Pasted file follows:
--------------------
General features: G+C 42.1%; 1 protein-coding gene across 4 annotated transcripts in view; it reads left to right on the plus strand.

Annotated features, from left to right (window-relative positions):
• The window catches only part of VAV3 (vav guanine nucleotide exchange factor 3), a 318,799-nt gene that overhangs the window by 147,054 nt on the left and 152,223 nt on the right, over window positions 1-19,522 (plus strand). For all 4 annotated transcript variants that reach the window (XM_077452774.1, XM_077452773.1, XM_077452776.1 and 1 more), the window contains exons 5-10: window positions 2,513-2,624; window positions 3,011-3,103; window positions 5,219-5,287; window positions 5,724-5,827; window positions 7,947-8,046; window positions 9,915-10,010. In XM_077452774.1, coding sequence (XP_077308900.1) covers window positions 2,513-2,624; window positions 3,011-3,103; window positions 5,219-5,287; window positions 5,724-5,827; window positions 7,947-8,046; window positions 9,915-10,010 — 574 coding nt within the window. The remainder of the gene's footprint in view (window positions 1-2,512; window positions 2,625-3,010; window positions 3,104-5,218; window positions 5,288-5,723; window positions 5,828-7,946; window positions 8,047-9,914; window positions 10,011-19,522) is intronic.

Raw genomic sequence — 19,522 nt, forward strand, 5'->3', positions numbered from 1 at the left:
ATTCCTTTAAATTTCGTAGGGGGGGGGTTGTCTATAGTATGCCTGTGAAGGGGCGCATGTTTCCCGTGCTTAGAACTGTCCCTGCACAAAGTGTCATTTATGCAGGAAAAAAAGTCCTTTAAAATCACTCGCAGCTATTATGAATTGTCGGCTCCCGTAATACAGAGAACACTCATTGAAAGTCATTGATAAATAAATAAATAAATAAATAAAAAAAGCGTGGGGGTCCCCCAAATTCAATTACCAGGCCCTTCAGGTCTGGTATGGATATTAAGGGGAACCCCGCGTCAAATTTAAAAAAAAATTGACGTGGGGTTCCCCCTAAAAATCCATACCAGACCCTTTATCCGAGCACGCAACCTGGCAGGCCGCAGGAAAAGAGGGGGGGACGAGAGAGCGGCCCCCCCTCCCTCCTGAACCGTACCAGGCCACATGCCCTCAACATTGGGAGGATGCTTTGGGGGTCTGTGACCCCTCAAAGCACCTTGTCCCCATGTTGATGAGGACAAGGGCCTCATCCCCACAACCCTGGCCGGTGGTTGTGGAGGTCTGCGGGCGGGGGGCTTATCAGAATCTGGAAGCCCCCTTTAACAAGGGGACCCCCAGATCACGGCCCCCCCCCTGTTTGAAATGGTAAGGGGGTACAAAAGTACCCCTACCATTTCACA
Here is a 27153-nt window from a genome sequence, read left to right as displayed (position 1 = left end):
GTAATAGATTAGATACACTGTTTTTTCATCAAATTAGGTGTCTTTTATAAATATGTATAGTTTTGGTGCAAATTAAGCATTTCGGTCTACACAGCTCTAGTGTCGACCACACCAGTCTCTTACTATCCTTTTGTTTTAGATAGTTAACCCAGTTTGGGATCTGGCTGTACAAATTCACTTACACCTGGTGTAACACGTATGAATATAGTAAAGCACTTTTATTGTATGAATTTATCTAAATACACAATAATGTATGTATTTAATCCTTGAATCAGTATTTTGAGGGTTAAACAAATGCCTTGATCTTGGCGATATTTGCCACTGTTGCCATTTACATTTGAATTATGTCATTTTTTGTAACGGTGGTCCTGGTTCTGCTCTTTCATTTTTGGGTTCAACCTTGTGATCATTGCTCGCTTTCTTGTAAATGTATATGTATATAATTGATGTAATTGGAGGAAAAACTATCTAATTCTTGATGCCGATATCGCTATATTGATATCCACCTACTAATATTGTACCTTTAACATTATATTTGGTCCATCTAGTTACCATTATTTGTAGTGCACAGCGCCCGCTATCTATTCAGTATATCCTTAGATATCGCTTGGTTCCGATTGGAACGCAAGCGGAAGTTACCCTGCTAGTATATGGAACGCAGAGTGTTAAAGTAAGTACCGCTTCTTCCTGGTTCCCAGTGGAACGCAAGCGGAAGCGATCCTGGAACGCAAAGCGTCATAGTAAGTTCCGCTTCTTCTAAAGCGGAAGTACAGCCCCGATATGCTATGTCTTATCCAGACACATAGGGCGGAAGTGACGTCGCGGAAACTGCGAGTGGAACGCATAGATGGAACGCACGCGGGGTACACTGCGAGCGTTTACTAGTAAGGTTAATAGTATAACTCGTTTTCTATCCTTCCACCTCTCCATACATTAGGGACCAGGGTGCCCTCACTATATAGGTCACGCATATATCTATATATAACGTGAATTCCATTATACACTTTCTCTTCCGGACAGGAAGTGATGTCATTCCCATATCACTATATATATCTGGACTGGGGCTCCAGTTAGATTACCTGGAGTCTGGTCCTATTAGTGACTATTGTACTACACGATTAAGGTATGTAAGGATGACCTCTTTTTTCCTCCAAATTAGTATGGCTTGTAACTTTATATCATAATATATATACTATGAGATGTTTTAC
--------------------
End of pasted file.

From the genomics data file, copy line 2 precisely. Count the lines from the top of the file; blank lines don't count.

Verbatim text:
Annotated features, from left to right (window-relative positions):